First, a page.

My grandmother used to collect articles, photographs, and other ephemera that reminded her of someone she knew. She would send me an article that she had neatly cut out of the newspaper and put in an envelope, and I would receive it on my doorstep. Nowadays, most of my friends text me when they read or see something I might like or need to know: “I just read this, and I had to think of you.”
The exhibition She spins the thread, she measures the thread, she cuts the thread at Nest, The Hague, is precisely about these intimate moments of connecting with other people. Having a chat with someone you never met before, finding common interests, or having different thoughts on a particular subject. The exhibition is a conversation between the three artists, colleagues, and friends: Mila Lanfermeijer, Ana Navas, and Evelyn Taocheng Wang. They got to know each other between 2012 and 2014 during the two-year residency program at De Ateliers in Amsterdam. In their studio spaces, they talked about each other’s ways of working, discovering shared interests, and the use of similar materials (textile, drawing, painting) and approaches (repetition, appropriation, research).Read more
In October 2019, I traveled from Amsterdam to Beirut to visit the eighth edition of Home Works, a biennial on cultural practices in Lebanon, organized by Beirut-based institution Ashkal Alwan. As the opening reception drew to a close, the streets filled with protestors who demanded political reform, the resignation of Prime Minister Saad Hariri, the improvement of Lebanon’s failing public infrastructure, and solutions to the country’s soaring debt and ongoing economic crisis. At the moment when the protests filled the city of Beirut, on October 17, I was visiting the solo exhibition The Distance Between your Eyes and the Sun by Charbel-joseph H. Boutros at Beirut Art Center. Back then, no one could have predicted that this was the only day the exhibition could be open. During the week’s protests, Ashkhal Alwan postponed the exhibitions, public lectures, and performances, and eventually, they canceled the entire edition of Home Works. In their public announcement, they stated that cultural institutions are not isolated from “civic, political, economic, and ideological contexts, but rather shaped as a result of and in response to historical events and their repercussions.”Read more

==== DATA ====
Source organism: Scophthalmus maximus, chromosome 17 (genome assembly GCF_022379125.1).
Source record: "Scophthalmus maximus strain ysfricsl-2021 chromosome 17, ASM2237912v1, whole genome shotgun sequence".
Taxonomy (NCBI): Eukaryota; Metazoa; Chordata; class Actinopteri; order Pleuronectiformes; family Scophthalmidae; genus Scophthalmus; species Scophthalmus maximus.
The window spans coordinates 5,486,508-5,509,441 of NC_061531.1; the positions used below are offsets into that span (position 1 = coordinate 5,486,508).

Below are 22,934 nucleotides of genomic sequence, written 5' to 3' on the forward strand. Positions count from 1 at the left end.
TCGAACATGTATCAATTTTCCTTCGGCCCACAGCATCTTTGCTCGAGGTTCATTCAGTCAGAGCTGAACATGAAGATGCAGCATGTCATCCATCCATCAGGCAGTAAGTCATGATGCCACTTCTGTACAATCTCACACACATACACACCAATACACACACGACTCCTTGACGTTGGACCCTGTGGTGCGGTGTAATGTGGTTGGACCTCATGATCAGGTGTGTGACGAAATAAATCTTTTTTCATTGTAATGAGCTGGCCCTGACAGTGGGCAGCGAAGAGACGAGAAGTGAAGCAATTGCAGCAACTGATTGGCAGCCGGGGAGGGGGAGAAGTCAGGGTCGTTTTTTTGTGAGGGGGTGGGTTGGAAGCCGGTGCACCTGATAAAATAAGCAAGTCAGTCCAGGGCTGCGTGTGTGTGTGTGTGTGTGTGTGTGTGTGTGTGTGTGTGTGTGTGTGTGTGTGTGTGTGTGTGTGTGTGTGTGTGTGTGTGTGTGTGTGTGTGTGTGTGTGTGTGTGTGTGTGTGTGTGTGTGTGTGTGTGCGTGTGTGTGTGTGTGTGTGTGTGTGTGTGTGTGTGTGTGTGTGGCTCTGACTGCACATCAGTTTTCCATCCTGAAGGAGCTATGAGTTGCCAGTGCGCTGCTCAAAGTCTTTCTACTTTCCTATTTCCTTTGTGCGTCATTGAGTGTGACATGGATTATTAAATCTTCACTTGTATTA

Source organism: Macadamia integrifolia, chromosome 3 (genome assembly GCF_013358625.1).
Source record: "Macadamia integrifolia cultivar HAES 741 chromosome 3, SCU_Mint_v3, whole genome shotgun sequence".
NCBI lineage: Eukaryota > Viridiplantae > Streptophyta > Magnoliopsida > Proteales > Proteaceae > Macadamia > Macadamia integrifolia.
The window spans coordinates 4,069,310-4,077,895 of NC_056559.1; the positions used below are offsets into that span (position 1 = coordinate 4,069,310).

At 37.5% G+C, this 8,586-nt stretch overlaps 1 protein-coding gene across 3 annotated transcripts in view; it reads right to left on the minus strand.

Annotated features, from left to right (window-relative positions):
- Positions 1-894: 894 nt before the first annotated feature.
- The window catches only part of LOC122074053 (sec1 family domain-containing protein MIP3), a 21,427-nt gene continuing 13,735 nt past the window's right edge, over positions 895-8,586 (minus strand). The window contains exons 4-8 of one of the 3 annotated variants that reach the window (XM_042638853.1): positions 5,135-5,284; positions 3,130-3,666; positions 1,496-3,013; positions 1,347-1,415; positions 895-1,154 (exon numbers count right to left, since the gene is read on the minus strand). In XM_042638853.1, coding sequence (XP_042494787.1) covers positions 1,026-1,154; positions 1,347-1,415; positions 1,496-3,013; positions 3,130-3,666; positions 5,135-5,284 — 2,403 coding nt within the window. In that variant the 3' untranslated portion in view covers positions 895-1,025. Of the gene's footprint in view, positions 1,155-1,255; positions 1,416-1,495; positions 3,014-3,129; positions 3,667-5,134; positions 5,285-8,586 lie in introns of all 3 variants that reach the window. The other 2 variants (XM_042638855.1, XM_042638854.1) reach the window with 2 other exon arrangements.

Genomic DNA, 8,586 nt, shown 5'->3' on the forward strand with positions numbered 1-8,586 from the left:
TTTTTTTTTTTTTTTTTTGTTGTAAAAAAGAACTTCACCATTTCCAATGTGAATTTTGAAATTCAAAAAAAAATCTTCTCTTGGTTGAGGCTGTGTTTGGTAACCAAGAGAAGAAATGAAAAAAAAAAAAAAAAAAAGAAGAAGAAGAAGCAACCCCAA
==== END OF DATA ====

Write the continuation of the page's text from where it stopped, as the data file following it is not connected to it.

The exhibition From the Volcano to the Sea at Rongwrong explores the archive of the Italian feminist collective Le Nemesiache, active in Naples in the 1970s and 1980s. Giulia Damiani, curator and research fellow of art organization If I Can’t Dance, I Don’t Want to Be Part of Your Revolution in Amsterdam, translated the group’s practice in dialogue with Arnisa Zeqo, director of Rongwrong, and curator Sara Giannini (If I Can’t Dance), making the archive public for the first time.
Entering the exhibition space, I receive a stamp with the logo of Le Nemesiache on a hand-out. It gives me a nostalgic feeling, reminiscent of entering a nightclub, where you receive a stamp on your hand to signify that you’ve been granted access. Receiving the stamp by ‘host’ Arnisa Zeqo, director of Rongwrong in Amsterdam, creates a performative dimension that lingers during the rest of my visit. Read more